gameplayer wrote:I have always looked at volleyball reffing as probably one of the toughest sports to officiate. An official is relying on line judges, in some cases students, to call 50% of the game. After watching the region 4 tournament I was satisfied with the officiating. First time all year an up official overrulled a bad call by the line judge. I would like to see more of that. Lifts are such a judgement call you are sure to offend someone. I got a kick out of watching a parent from Carrington last Thursday night practically stand the whole game calling everything a lift. Good entertainment! I am thinking you are listening as much as watching when calling lifts. Overall I thought officiating was very good this year.
Carr wrote:I am aware of the center line rule. My comment about the rule was a bit off topic, but since you ask, i will tell you what I meant by it.
I tried to look for some information on exactly when the rule was changed, however I could not find the exact type of verbiage I was looking for. Back when I played ball, the rule was- no body part could cross the center line. We were told to envision a brick wall from the floor to the top of the antenna. If the plain was crossed it was a violation and play was stopped. The current rule allows players to cross the line as long as it is not their entire body part. There are teams who are using this to their advantage, because their hitters are comming screaming into the ball so close to the net that they consistently land on or over that center line for a brief second. The entire thing is so quick- I would assume it is almost impossible for the refs to notice exactly where their feet are landing, since they are trying to watch the play itself. I think that the current rule is dangerous and will maybe start being abused as I discribed. In college, they aslo have the persuit rule now, which I find even more intrusive. I was just saying, I liked the old way and the brick wall analogy I was tought.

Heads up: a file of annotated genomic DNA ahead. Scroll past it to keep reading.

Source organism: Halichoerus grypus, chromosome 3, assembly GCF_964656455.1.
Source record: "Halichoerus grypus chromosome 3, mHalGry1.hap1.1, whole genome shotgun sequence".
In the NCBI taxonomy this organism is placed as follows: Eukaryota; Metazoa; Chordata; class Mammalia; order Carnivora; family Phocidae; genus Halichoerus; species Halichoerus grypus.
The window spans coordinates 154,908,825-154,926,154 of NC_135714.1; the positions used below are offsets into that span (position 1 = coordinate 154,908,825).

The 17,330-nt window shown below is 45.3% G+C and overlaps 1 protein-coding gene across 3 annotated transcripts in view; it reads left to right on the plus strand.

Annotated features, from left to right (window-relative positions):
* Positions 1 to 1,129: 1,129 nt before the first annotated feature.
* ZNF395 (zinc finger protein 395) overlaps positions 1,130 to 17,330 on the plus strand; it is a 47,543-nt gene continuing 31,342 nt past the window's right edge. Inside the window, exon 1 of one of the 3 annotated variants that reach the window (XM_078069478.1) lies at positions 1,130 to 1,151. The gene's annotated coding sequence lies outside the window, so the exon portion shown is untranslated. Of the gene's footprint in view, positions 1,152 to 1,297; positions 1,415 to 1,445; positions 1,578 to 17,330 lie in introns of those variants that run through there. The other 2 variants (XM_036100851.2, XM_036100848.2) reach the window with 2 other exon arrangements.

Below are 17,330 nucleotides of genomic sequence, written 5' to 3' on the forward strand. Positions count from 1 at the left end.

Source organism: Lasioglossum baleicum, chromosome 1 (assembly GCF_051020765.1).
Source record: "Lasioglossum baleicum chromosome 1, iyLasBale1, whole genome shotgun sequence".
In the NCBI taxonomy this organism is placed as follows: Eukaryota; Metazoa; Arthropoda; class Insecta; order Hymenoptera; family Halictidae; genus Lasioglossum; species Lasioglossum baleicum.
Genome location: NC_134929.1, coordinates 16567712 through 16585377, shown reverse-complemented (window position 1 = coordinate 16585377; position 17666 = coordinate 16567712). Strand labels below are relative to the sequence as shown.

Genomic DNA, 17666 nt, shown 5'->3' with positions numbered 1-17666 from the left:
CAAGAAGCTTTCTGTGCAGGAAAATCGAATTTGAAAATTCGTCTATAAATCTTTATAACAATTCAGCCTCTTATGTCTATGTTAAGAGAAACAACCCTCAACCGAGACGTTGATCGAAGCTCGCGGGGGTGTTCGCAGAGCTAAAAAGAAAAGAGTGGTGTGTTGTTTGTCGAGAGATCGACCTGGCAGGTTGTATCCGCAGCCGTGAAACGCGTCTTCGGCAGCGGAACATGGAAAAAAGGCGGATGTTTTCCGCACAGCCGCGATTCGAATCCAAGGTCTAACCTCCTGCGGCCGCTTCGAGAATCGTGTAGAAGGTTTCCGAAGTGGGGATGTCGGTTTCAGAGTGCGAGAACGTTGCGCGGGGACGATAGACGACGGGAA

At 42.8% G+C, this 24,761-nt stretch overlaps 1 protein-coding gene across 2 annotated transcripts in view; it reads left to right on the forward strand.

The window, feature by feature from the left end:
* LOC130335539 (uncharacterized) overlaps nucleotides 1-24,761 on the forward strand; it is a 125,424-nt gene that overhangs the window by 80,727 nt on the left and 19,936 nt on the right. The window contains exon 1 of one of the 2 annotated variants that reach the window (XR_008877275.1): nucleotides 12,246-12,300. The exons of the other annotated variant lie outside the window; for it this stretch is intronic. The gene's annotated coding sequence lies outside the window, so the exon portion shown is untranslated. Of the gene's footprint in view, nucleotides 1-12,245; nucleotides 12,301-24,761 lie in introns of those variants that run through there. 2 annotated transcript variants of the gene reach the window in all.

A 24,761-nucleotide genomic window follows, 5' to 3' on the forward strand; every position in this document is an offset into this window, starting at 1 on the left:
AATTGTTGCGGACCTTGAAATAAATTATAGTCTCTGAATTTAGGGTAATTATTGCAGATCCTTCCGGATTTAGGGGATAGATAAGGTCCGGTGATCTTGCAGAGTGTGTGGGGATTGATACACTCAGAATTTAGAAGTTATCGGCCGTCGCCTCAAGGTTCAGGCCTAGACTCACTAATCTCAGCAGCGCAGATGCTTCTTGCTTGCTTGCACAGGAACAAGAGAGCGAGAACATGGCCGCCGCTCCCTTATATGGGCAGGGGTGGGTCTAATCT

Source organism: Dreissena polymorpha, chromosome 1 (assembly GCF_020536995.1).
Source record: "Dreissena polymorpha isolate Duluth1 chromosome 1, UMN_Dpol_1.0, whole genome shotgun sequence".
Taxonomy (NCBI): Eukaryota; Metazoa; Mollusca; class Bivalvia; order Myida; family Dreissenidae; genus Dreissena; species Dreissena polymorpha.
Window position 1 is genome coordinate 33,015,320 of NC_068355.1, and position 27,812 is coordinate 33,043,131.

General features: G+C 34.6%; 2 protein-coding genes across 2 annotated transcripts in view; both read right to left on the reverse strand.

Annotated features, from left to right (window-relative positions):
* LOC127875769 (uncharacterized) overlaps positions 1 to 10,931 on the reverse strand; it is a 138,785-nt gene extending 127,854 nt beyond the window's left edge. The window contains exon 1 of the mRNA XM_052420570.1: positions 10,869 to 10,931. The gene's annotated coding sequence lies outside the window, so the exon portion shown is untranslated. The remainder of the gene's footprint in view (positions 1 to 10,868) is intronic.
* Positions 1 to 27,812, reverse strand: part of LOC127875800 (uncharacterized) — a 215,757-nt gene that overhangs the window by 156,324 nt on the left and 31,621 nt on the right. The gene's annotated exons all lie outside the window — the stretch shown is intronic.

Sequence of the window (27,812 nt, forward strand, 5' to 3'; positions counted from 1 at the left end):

As far as net calls- I can noramlly tell who is in the net unless there is a bounce from the hit. The refs are quite good at calling this correctly- but every once and awhile, it is clearly a mistake. (I know they are only human.) You do not see a reaction because a reation does no good. A reaction only looks unsportsman like. Once a call is made there is no reason to argue it. Maybe coaches should have a 2 challange flags per set like they have in pro football or something?!?!!? LOL. It would be nice to have the opportunity to review some of these plays and calls!!! (Like in the class B semi-finals match)
Foot fouls.... I see them all the time!!! You would be surprised if the refs started to crack down on them how many could be called. Unless it is very obvious, they are rarely called.... prolly cause it is something that should never have to be watched at highschool level volleyball right.
Just wondering how do schools pick their line judges? How many hours of training do they sit through? It seems like they have a rather important job.... are the line judges getting enough education????
Carr wrote:As a matter of fact I have line judged... alot, when I was younger. However- I have also played and knew the rules. Sometimes it would seem they throw high school boys up to line judge telling them only "this is in and this is out." If you can remember playing volleyball in gym class with "the boys" you know what I am getting at. I am Just asking what kind of thought and eduacation goes into our line judges? I know of no requirements....